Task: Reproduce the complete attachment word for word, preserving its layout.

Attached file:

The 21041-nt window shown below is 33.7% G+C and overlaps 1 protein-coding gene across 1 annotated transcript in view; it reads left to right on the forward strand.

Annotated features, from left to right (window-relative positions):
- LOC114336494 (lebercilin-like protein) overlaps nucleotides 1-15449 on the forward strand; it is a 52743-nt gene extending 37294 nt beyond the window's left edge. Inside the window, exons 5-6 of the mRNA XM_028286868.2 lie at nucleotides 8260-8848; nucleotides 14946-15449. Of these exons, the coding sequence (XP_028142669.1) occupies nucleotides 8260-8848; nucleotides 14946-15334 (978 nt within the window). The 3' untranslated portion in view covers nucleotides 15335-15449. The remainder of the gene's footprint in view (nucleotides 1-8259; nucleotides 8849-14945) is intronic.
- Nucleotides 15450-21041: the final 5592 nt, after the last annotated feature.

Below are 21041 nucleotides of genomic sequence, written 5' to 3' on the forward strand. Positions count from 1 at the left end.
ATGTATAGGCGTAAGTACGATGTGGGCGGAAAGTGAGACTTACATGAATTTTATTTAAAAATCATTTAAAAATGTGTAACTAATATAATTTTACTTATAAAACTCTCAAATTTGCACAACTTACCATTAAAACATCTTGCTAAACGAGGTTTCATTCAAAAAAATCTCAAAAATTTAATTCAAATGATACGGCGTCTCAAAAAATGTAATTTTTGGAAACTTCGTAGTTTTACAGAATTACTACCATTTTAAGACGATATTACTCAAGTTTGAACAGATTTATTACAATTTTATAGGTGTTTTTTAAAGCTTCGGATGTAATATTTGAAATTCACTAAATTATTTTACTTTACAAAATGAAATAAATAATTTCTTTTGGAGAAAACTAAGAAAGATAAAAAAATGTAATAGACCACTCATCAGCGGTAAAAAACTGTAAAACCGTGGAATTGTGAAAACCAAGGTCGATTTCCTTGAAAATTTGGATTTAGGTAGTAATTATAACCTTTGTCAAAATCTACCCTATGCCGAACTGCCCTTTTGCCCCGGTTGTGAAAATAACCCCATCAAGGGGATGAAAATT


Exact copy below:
The 21041-nt window shown below is 33.7% G+C and overlaps 1 protein-coding gene across 1 annotated transcript in view; it reads left to right on the forward strand.

Annotated features, from left to right (window-relative positions):
- LOC114336494 (lebercilin-like protein) overlaps nucleotides 1-15449 on the forward strand; it is a 52743-nt gene extending 37294 nt beyond the window's left edge. Inside the window, exons 5-6 of the mRNA XM_028286868.2 lie at nucleotides 8260-8848; nucleotides 14946-15449. Of these exons, the coding sequence (XP_028142669.1) occupies nucleotides 8260-8848; nucleotides 14946-15334 (978 nt within the window). The 3' untranslated portion in view covers nucleotides 15335-15449. The remainder of the gene's footprint in view (nucleotides 1-8259; nucleotides 8849-14945) is intronic.
- Nucleotides 15450-21041: the final 5592 nt, after the last annotated feature.

Below are 21041 nucleotides of genomic sequence, written 5' to 3' on the forward strand. Positions count from 1 at the left end.
ATGTATAGGCGTAAGTACGATGTGGGCGGAAAGTGAGACTTACATGAATTTTATTTAAAAATCATTTAAAAATGTGTAACTAATATAATTTTACTTATAAAACTCTCAAATTTGCACAACTTACCATTAAAACATCTTGCTAAACGAGGTTTCATTCAAAAAAATCTCAAAAATTTAATTCAAATGATACGGCGTCTCAAAAAATGTAATTTTTGGAAACTTCGTAGTTTTACAGAATTACTACCATTTTAAGACGATATTACTCAAGTTTGAACAGATTTATTACAATTTTATAGGTGTTTTTTAAAGCTTCGGATGTAATATTTGAAATTCACTAAATTATTTTACTTTACAAAATGAAATAAATAATTTCTTTTGGAGAAAACTAAGAAAGATAAAAAAATGTAATAGACCACTCATCAGCGGTAAAAAACTGTAAAACCGTGGAATTGTGAAAACCAAGGTCGATTTCCTTGAAAATTTGGATTTAGGTAGTAATTATAACCTTTGTCAAAATCTACCCTATGCCGAACTGCCCTTTTGCCCCGGTTGTGAAAATAACCCCATCAAGGGGATGAAAATT